Pink Lantana, Lantana camara, is a broadleaf evergreen, drought tolerant plant. This plant is generally an annual plant throughout the tropical portion of America, but can be a perennial in the USDA hardiness zones 8 through 10.
Blooms and Leaves:
Pink Lantana blooms from April until the first frost or sometime in October if there is no frost. These plants are the most stunning during the heat of summer, showing off their little tube flowers that are grown in clusters of red, orange, white, yellow and of course, pink.
Pink Lantana or Lantana camara, will easily grow to 4 feet tall and even taller in some areas and will spread up to 3 feet in width. The leaves are fragrant and deciduous, meaning they will drop the leaves each year and leave gray, shaggy stems in the landscape.
Caring for Pink Lantana does not take much time. It grows real well in areas that are full sun, dry and warm or even hot. This plant will grow well in soils that are sandy and salty making it perfect for the coastal areas. Watering is not a big deal with this plant either, it does not require a lot of water and should be in well drained soil.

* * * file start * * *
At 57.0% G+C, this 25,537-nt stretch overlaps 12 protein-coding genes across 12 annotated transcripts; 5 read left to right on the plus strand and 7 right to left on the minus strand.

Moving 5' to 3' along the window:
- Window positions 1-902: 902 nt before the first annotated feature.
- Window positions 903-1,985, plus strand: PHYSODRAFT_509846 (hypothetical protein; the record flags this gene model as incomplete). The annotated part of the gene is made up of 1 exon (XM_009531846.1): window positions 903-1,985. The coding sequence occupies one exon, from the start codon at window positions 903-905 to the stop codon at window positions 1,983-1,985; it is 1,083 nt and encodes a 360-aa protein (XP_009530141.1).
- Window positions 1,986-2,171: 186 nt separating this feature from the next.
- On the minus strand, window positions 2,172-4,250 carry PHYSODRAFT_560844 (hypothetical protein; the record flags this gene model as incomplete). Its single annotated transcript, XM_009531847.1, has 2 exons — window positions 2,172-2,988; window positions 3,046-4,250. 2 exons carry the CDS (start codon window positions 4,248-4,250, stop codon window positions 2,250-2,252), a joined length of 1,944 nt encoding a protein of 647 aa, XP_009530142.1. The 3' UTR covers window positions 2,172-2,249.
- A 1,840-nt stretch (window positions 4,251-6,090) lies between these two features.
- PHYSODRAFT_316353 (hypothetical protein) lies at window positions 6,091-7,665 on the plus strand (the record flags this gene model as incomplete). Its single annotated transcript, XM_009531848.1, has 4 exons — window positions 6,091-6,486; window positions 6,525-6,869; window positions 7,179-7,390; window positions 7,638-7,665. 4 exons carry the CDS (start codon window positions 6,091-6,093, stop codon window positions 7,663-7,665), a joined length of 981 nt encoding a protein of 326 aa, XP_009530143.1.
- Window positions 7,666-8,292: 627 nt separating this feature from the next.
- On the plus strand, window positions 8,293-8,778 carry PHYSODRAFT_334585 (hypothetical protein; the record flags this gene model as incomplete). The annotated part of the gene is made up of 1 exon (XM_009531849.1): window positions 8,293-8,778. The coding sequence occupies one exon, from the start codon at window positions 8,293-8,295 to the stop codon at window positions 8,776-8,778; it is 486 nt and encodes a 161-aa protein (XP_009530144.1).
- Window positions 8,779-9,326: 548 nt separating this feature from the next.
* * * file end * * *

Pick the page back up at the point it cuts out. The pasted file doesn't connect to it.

Pink Lantana can be cut back if it is damaged from a frost of if it needs to be reshaped to look best in the landscape. Pruning the tips of these plants while they are growing will encourage it to produce more flowers.
Fertilizing is not a huge requirement for Pink Lantana. Usually one very light application is all that is needed and it should be done in the spring of the year.
Propagation of Pink Lantana can be done from seeds, cuttings or root division. The seeds or black berries that are produced are poisonous if eaten by mammals, but birds readily eat them and will spread them creating plants where they may not be wanted. However, if you do want to try growing them from seeds they should be planted during the last of winter into the following spring and germination will be 40 to 60 days. If you decide to try flower shoot cuttings, they should be 3 to 5 inches long and rooted in a medium that drains well. Dividing Pink Lantana roots should take place in the winter during the plants dormant stage. At this time the plant can either be totally dug up and the root divided or just cut out a piece and plant it.
Pink Lantana has many uses in a landscape where it will provide lots of color for many months. It also attracts birds and butterflies so it could be added to a wildlife garden.
National Plant Society of Texas